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On Sunday, August 9, 2015, after two weeks of pain in my right leg that felt like a strained muscle, I finally went to an urgent care facility. The doctor looked at my calf and stated that it should not have been swollen for two weeks from a muscle strain. She was very clear that I needed to go straight to the ER to have an ultrasound done to check for possible blood clots. I followed her advice and spent two hours at the ER only to be told that there were small clots on the superficial veins of my calf muscle. “They aren’t travelers,” I was told. I was given a pain medication and sent home.
The following day, I went to work as usual, propping my leg when I could because of the “muscle pain.” Late that afternoon, my heart began pounding high in my chest. I had no pain and no shortness of breath. I felt like I was experiencing a panic attack, which I have previously experienced (for me, they are about as much fun as a PE). I called my mom who is a retired nurse and she came to my office to sit with me. After a little bit, I ended up going home tired and feeling like I just needed to take a nap. My heart rate was still slightly elevated and I still had pounding in my chest, but I was soon able to sleep, perhaps with the help of my prescription anti-anxiety medication.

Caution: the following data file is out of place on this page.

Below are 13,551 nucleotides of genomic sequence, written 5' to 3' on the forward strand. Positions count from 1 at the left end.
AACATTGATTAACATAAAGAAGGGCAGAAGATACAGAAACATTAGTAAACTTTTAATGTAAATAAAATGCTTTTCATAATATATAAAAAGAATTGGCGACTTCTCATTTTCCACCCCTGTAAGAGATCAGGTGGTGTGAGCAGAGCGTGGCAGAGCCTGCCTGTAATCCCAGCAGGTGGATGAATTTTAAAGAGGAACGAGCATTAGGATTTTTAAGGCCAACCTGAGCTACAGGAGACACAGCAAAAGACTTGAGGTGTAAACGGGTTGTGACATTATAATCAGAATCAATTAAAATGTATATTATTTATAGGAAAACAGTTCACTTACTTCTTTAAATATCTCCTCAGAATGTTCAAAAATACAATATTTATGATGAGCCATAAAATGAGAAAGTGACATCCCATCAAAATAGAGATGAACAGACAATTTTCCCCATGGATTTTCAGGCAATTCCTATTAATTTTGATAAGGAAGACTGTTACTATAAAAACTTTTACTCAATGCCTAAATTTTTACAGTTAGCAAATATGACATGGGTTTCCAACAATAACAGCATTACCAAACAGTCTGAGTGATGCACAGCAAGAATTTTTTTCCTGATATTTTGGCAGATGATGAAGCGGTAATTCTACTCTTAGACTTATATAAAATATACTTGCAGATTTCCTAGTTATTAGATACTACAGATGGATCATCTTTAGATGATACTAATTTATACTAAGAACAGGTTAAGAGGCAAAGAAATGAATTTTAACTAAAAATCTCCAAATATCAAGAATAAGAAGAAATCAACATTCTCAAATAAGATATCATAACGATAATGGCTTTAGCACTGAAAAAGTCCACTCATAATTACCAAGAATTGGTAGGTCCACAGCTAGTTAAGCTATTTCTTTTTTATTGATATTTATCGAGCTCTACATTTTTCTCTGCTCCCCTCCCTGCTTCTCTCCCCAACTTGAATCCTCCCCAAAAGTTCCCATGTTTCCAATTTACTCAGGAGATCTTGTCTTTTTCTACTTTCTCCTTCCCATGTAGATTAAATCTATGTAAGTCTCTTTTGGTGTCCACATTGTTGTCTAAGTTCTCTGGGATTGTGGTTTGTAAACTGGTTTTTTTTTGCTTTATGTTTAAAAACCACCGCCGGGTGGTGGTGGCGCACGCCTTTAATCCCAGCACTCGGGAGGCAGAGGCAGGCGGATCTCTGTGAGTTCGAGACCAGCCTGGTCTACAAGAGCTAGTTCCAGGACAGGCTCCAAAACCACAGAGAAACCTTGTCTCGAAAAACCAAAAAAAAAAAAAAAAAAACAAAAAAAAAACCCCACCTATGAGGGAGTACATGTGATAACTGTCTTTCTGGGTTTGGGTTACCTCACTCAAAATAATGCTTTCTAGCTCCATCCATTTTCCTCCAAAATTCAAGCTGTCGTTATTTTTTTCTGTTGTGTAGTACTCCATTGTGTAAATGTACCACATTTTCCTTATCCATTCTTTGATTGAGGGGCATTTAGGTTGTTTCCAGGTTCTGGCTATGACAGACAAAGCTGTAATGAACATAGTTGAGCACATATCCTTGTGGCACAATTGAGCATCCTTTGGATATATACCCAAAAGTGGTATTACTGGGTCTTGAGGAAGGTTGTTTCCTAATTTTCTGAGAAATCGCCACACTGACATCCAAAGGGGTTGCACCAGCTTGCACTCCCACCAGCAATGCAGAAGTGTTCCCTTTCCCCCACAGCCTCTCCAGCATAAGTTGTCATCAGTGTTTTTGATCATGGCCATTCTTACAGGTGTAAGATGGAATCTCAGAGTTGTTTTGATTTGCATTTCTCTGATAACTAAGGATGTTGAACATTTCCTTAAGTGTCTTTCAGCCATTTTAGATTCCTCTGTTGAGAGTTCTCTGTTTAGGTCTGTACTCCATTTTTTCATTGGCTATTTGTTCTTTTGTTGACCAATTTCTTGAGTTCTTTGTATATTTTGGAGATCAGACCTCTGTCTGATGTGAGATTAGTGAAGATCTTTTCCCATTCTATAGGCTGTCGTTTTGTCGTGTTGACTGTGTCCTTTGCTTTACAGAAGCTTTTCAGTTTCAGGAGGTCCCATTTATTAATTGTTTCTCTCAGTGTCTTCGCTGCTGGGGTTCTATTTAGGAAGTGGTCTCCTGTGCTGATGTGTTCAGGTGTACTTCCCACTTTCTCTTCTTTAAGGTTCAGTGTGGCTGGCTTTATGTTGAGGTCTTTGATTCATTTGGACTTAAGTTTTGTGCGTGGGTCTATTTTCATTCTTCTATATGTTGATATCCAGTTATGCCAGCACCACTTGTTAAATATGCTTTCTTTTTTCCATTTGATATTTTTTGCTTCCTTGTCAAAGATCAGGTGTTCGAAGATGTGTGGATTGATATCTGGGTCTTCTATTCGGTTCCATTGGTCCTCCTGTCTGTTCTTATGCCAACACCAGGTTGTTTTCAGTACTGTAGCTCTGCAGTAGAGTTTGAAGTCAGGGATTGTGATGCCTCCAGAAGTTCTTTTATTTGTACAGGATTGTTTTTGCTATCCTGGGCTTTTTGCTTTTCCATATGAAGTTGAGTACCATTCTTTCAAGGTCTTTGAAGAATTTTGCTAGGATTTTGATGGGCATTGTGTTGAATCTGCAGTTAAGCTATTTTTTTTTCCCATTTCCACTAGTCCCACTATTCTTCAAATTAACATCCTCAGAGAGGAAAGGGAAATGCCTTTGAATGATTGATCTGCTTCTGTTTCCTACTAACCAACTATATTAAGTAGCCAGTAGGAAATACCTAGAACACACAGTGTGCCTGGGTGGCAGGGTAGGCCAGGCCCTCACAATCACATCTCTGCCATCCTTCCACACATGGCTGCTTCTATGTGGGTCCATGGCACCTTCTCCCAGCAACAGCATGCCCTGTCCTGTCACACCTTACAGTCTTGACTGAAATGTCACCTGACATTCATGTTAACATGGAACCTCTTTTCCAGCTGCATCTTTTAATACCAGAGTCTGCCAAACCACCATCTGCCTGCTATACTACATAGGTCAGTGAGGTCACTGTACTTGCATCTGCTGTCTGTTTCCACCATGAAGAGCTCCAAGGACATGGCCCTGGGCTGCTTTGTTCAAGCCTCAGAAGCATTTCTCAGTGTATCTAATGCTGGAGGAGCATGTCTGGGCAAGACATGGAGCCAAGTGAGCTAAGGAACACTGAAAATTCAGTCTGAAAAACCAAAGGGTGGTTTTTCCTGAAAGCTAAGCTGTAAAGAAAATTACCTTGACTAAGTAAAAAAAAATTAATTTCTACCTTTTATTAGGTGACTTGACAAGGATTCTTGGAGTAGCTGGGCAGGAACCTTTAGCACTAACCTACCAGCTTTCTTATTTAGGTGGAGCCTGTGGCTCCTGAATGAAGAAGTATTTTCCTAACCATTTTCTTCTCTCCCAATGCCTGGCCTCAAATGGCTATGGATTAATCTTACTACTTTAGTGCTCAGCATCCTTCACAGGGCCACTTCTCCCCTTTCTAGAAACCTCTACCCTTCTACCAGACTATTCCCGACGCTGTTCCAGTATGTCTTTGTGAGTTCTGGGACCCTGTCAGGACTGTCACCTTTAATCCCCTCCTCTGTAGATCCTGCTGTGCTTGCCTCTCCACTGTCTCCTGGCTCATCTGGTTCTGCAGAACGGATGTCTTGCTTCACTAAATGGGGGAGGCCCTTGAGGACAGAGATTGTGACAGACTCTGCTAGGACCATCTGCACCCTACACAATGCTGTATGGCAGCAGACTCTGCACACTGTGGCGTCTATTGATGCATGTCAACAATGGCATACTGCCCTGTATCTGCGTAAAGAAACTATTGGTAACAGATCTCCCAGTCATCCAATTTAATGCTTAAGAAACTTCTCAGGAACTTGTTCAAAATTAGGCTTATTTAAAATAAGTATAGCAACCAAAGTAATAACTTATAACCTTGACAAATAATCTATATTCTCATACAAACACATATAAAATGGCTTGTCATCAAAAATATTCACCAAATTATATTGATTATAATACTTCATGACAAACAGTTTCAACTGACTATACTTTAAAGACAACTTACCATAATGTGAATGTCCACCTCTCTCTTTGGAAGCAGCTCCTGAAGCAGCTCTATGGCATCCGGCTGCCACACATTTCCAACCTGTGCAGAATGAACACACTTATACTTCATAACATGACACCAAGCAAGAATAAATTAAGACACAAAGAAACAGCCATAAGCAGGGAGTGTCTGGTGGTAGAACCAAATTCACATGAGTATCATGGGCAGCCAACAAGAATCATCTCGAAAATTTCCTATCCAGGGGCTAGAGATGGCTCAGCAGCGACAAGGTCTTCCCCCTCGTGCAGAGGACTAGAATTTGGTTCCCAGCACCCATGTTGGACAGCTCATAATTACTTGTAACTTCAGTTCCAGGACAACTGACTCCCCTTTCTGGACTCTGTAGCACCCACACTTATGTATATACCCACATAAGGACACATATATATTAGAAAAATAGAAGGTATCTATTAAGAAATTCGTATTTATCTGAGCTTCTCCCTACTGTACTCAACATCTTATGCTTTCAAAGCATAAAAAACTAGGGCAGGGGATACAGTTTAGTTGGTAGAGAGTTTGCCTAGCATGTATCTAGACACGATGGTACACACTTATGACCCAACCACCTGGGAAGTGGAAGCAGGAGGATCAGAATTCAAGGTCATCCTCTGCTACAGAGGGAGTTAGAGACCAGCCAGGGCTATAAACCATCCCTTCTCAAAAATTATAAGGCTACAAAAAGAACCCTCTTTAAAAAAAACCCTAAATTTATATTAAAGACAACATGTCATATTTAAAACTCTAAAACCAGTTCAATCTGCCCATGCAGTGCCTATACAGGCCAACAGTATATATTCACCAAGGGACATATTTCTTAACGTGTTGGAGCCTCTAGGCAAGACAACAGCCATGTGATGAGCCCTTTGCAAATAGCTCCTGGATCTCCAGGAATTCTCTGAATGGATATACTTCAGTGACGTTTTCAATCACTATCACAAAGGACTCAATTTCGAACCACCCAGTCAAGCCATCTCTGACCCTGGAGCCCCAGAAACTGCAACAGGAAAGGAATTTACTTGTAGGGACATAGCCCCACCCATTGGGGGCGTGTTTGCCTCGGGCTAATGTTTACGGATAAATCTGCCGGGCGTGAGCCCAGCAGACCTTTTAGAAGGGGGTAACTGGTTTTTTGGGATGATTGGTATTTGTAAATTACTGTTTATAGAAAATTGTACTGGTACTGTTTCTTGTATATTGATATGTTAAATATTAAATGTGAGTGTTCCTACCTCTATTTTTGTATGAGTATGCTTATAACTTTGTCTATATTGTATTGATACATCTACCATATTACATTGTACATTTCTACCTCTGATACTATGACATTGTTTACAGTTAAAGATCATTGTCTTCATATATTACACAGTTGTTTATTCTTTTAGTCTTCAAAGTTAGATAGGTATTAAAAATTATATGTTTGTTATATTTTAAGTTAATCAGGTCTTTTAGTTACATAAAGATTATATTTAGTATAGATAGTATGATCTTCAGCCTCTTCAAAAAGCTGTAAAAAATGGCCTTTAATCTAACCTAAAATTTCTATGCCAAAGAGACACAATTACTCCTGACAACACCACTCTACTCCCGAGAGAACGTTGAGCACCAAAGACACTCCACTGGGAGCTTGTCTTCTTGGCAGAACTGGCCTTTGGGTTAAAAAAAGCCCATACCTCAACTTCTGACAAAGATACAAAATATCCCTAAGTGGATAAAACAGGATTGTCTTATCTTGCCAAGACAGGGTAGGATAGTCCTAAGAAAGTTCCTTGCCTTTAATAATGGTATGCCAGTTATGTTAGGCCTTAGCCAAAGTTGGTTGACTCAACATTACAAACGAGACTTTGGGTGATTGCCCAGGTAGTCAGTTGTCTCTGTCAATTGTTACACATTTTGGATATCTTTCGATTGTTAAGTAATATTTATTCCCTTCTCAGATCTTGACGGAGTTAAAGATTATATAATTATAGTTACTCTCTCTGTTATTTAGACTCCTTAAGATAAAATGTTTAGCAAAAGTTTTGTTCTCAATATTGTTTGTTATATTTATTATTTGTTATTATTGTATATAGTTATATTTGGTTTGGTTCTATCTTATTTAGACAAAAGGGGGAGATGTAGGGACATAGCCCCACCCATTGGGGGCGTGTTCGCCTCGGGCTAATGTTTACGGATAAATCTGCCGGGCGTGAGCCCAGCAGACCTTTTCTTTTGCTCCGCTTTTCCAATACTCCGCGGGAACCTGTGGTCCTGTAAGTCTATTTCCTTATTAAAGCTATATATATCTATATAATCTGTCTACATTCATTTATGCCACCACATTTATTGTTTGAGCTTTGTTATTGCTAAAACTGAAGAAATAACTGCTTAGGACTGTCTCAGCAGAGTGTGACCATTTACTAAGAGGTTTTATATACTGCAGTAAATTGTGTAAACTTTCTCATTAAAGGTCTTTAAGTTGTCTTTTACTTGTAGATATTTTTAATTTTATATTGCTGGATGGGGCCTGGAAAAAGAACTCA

Tuesday morning, I woke up with the same pounding in my chest and called my mom. She told me to get to the ER at once. She met me there with my husband and my 11-year-old son. The ER did an EKG and immediately after that, I was whisked away for a CT scan. I had two blood clots in my lungs – the culprits of my pain and racing heart. I had a blood clot in each lung, the right one was large.
Fast forward through ten hellish days in the hospital. While there, I endured endless hours of being poked for INR checks, sleepless nights, terrible pain in my right lung, pneumonia, and even countless prayers for my life to just end, because I was so miserable. I left the hospital with a deteriorated section of my right lung, a strict warning about taking my warfarin as instructed, and follow-up paperwork on how I was going to pay the bills.
My doctor was convinced that the birth control that I had been on for more than five or six years was most likely the factor. My new doctor has ordered blood work to test for a possible blood disorder. I am no longer taking any birth control.
I can tell you that not a day goes by that I don’t wonder if and when I will have another blood clot. It has changed my life dramatically. Tuesday, July 12, 2016, is nearly one year after my blood clot and that day still haunts me. I can tell you that the next time my leg hurts for more than two minutes, I won’t hesitate to get it checked out.